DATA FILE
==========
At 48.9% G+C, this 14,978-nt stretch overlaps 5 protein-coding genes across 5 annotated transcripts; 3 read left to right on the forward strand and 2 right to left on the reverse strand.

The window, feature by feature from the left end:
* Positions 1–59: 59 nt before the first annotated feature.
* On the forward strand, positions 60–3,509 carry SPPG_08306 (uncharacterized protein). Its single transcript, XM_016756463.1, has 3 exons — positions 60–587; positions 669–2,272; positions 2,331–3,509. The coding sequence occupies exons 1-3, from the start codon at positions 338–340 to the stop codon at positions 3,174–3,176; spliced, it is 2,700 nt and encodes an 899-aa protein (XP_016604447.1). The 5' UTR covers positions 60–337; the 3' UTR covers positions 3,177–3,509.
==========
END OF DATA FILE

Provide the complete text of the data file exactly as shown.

At 48.9% G+C, this 14,978-nt stretch overlaps 5 protein-coding genes across 5 annotated transcripts; 3 read left to right on the forward strand and 2 right to left on the reverse strand.

The window, feature by feature from the left end:
* Positions 1–59: 59 nt before the first annotated feature.
* On the forward strand, positions 60–3,509 carry SPPG_08306 (uncharacterized protein). Its single transcript, XM_016756463.1, has 3 exons — positions 60–587; positions 669–2,272; positions 2,331–3,509. The coding sequence occupies exons 1-3, from the start codon at positions 338–340 to the stop codon at positions 3,174–3,176; spliced, it is 2,700 nt and encodes an 899-aa protein (XP_016604447.1). The 5' UTR covers positions 60–337; the 3' UTR covers positions 3,177–3,509.